“Look, it’s better if you’re not off by yourself hating all this work,” he answered bending down to pick up a plastic cup. “Makes the day shorter.”

“Showing up late does too,” I said and he did smile and I wanted to deck him.

“So does realizing you’re a volunteer and not a prisoner,” he added dropping the cup into his bag. It was half full and he didn’t wait around for me to answer as he kept working.

“I’m not though,” I argued picking up my own bag and walking to the next piece of trash I happened to see amongst all the other pieces I chose to ignore. I wanted to get some distance between the two of us, but when I bent down to get the empty can of soda I saw his hand reach out for it too.

“You’re here because Steve Welker suggested it to your parents,” Luke said as he grabbed the can and tossed it into his bag. “I figured you’d be giving swimming lessons.”

“How do you know so much about me?” I asked as I grabbed a plastic shopping bag and stuffed it inside my garbage bag.

“Your Mom and my Mom are best friends,” he answered smiling. “They talk after church and stuff, you come up often.”

“All bad I’d say,” I countered rolling my eyes. I heard him snicker as I reached for another piece of trash and jumped when his hand grabbed mine and pulled me towards him.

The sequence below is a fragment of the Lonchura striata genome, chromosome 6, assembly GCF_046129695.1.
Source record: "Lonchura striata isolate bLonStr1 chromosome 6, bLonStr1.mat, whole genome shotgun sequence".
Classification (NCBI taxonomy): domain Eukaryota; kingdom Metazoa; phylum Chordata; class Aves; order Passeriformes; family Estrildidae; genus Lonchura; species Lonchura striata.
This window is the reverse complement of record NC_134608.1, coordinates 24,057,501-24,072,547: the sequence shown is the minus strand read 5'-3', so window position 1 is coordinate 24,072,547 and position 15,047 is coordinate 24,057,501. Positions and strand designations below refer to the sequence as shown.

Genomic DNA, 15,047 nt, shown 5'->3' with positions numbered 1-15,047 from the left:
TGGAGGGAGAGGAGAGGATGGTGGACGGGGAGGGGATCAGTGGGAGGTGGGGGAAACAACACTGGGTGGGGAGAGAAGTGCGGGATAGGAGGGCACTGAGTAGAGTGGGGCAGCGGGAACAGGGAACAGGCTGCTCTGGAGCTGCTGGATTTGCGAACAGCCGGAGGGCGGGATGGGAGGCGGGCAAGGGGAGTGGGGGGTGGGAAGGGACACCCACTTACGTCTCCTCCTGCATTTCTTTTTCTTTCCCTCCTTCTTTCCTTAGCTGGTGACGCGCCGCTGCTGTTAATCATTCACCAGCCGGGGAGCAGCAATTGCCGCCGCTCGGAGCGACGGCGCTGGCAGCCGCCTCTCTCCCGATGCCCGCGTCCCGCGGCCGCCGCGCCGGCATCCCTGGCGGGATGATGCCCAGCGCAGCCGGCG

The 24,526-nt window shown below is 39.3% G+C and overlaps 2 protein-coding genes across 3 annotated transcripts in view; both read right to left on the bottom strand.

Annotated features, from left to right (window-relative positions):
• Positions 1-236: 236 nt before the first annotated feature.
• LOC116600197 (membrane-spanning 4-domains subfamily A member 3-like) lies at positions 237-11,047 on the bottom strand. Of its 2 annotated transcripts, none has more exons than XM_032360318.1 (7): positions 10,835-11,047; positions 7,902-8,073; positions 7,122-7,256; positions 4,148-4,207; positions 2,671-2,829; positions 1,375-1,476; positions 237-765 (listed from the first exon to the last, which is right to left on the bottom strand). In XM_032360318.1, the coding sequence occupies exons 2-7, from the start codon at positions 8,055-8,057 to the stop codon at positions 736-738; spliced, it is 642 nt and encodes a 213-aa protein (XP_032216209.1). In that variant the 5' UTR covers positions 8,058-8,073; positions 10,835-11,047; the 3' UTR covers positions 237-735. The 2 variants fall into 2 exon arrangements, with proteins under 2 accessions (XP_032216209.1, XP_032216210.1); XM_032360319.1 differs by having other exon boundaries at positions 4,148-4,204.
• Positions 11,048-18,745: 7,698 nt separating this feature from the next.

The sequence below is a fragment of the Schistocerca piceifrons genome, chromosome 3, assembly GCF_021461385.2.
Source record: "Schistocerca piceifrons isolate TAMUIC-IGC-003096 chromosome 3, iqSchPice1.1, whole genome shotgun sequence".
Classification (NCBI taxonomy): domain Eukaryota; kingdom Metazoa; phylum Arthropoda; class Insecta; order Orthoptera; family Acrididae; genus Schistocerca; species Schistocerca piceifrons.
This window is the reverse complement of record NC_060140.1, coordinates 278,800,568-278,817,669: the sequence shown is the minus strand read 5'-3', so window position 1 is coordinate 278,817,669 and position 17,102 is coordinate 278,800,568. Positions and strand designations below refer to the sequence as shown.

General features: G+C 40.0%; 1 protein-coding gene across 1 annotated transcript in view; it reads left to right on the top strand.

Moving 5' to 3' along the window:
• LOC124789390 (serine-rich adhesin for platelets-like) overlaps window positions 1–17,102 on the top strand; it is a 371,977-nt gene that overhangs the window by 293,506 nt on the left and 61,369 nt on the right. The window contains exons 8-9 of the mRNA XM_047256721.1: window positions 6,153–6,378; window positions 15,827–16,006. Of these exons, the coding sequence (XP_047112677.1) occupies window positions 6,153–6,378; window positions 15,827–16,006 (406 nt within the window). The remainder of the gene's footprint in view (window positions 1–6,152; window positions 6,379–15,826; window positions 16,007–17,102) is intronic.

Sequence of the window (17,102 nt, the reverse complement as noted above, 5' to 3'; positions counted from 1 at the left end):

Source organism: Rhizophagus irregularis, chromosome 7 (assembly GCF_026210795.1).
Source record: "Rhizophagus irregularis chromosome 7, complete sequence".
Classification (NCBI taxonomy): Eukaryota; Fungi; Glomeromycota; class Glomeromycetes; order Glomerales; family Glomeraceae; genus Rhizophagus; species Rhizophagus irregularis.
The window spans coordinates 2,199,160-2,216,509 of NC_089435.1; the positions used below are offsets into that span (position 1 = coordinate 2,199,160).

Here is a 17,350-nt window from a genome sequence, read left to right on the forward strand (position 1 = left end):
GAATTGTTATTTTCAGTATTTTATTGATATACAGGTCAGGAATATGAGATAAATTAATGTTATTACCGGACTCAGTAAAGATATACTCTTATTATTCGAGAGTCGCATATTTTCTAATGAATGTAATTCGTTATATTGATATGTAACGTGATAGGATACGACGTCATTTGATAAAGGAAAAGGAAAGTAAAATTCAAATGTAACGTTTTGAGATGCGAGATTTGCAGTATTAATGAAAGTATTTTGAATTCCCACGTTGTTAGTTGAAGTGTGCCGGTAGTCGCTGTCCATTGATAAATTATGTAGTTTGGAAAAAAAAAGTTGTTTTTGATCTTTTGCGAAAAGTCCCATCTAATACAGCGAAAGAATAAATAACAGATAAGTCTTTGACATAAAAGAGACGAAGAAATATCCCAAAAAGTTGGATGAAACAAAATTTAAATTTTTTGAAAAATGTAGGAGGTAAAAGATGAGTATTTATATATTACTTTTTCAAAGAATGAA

“Watch out!” He said when I went to jerk my hand from his. I looked down to see a coiled snake beside the paper bag I was about to grab hold of and took a step back. “Dad we got another one over here.”

“Is it venomous?” Henry yelled a few yards away. I looked over to see him walking towards us and when I turned to look back down I saw that Luke was looking around in the grass.

“Where the fuck did it go?” I hissed no longer seeing it.

“Watch your mouth,” he whispered, not glancing up at me as he scanned the grass himself, but he smiled, shaking his head.

“How’d it get away so fast?” I asked not wanting to move from the spot I was standing, the tall grass meant the snake could be hiding anywhere.

“I think it was black,” Luke said as Henry came up to stand beside him. He didn’t look a thing like his father.

“There it is,” Henry said pointing a few feet away from where we were standing. “It’s heading out, if you see it again just tell me and I’ll get it.”

“Alright,” Luke said and Henry offered me a small smile and started walking back towards the other side of the small playground area we were all working on.

“How many of those have you seen?” I asked, still watching the snake as it slithered towards the woods. Just beyond that was the river and I frowned knowing my friends would be tubing on it somewhere enjoying their Saturday.

“We’ve caught a couple,” he shrugged going back to work.